Is hand sanitizer better than soap and water for keeping kids healthy?

Is hand sanitizer better than soap and water for keeping kids healthy?

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The study tracked more than 900 children under age 3 attending daycares in Almeria, Spain. They divided children into three groups: One group washed hands with soap and water, another with hand sanitizer, and a control group continued the daycare's usual hand-washing practices.

For eight months, children, parents, and staff in the soap-and-water and hand sanitizer groups had to follow strict hand-hygiene routines. This included washing their hands after coming into the classroom; before and after lunch; after playing outside; when they went home; after coughing, sneezing, or blowing their noses; and after changing diapers.

At the end of the study, the researchers calculated that kids in the soap-and-water group missed slightly more days of school than those in the hand sanitizer group. Their risk of getting a respiratory infection such as a cold, sore throat, or cough was also 21 percent higher, and they were more likely to be prescribed antibiotics. Kids in the control group also fared less well than those using hand sanitizer.

But before your family ditches soap and water in favor of hand sanitizer, keep these pointers in mind:

  • The findings are based on just one study. A different study, or kids following another set of hand-washing protocols, might achieve different results.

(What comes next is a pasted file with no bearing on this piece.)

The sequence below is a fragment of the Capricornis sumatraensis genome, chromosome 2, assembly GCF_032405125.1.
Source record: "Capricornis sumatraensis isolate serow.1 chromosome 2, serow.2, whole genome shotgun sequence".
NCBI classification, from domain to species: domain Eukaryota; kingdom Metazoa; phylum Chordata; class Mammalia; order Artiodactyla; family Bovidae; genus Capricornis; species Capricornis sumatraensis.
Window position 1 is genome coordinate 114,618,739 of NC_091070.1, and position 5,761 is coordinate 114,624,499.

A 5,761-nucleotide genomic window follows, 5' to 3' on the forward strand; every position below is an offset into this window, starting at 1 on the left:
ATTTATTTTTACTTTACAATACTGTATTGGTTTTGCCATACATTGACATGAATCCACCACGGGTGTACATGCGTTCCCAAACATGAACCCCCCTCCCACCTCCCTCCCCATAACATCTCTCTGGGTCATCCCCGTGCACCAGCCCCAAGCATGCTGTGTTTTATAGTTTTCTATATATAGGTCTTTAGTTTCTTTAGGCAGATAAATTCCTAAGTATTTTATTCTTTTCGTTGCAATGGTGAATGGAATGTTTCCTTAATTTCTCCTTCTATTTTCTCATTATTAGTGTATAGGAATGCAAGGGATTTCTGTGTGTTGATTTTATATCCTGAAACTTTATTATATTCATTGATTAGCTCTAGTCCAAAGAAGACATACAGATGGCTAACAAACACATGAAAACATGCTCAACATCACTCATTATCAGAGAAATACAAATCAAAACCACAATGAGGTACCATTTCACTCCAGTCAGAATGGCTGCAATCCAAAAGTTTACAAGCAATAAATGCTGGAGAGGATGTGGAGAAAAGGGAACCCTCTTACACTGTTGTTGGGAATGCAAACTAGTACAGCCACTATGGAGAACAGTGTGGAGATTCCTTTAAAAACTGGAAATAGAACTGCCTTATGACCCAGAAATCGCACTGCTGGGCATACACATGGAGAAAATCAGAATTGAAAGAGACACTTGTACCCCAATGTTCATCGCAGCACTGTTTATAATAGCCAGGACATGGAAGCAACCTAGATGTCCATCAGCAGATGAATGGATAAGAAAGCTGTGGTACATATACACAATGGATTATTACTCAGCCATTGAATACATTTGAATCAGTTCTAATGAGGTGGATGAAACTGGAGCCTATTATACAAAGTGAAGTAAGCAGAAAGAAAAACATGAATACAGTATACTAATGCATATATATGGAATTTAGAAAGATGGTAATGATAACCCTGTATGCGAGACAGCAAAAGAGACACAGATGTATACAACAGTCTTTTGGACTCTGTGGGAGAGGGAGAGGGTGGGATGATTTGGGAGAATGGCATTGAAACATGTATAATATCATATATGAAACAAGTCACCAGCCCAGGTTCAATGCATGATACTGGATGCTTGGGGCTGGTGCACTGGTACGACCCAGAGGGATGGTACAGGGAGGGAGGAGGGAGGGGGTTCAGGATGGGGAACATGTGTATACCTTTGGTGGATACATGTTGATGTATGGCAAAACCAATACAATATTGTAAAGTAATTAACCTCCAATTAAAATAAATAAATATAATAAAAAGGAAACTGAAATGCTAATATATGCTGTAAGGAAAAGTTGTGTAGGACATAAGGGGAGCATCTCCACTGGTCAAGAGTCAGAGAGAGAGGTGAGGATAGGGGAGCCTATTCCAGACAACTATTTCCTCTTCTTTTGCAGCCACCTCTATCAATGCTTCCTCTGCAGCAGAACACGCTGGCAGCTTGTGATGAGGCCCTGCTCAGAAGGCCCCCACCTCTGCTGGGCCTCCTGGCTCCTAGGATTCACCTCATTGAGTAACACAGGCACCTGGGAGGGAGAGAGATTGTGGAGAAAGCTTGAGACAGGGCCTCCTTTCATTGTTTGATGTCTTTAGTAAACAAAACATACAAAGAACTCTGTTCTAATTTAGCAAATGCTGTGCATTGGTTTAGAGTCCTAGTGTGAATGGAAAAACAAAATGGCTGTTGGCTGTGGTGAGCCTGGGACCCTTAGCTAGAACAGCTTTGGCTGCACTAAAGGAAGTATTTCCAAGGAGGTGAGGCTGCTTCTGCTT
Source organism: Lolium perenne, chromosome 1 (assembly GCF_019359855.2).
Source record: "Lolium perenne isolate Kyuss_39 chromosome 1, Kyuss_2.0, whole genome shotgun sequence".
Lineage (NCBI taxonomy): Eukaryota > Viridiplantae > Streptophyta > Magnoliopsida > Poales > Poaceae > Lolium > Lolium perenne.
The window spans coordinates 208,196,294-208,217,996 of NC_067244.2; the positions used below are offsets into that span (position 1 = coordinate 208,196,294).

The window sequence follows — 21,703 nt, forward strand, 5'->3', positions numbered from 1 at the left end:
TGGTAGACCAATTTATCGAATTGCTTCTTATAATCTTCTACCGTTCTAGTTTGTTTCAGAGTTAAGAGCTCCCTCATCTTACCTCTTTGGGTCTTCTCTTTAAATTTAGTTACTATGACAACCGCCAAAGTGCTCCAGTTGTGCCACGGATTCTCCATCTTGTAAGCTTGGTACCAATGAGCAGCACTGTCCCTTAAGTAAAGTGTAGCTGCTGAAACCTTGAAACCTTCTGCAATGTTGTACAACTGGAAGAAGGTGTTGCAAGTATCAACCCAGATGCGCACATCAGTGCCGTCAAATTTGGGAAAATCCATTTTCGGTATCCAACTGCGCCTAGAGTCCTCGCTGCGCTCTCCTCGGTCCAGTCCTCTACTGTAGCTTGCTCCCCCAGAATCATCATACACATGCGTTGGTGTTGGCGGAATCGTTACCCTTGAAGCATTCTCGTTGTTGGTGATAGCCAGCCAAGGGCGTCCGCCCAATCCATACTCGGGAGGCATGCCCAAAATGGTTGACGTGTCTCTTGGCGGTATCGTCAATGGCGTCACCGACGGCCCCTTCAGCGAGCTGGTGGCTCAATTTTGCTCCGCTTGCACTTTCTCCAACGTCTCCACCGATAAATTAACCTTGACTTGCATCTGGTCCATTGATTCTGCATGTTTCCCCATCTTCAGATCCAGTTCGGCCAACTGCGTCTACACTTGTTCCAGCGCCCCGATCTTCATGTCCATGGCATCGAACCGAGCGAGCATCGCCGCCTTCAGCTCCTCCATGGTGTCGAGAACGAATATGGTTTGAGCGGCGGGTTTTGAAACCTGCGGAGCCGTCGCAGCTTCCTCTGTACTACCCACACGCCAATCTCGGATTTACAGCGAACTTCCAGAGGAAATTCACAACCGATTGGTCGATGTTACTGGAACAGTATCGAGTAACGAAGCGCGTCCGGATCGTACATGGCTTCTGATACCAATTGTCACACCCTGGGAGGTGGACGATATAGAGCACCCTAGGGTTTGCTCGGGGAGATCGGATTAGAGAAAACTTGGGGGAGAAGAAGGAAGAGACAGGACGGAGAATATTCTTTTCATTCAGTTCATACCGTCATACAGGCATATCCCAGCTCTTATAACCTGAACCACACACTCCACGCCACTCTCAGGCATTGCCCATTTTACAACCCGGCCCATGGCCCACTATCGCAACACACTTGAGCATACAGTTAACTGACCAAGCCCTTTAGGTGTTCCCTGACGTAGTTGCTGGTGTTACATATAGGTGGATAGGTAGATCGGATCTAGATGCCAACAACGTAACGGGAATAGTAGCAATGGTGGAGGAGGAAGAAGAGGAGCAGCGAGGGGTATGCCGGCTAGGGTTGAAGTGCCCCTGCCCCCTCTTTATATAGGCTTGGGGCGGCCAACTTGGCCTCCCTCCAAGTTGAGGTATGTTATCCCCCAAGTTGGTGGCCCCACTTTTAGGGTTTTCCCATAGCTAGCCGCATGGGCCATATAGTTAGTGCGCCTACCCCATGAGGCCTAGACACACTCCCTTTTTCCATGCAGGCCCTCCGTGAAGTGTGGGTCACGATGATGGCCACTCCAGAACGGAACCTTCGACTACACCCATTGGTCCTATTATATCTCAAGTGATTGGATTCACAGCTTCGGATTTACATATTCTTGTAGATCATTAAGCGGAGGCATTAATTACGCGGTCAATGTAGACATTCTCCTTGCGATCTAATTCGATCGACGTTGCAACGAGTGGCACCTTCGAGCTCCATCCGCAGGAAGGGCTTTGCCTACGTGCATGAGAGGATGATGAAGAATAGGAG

• The U.S. Centers for Disease Control and Prevention (CDC) still recommends washing hands with soap and water as the best way to reduce germs. Soap eliminates certain germs better than hand sanitizer, the agency says.
  • Hand sanitizers don't work well on very dirty or greasy hands, according to the CDC. So if your child has been digging for worms in the garden or sticking his hands in cookie dough, soap is probably your best bet.

If you do decide to use hand sanitizer, keep these pointers in mind:

  • Use sanitizer with at least 60 percent alcohol: The CDC says that amount is needed to effectively kill germs (the sanitizer used in the study contained 70 percent alcohol).
  • Supervise your kids: Young children may be tempted to drink some hand sanitizers because of their scent and bright color. That can lead to alcohol poisoning. Store sanitizer out of their reach.

Also, whichever method you choose, be sure to follow proper hand-washing guidelines.

our site News & Analysis is an assessment of recent news designed to cut through the hype and get you what you need to know.

Watch the video: Is Hand Sanitizer Actually Bad For You? (August 2022).

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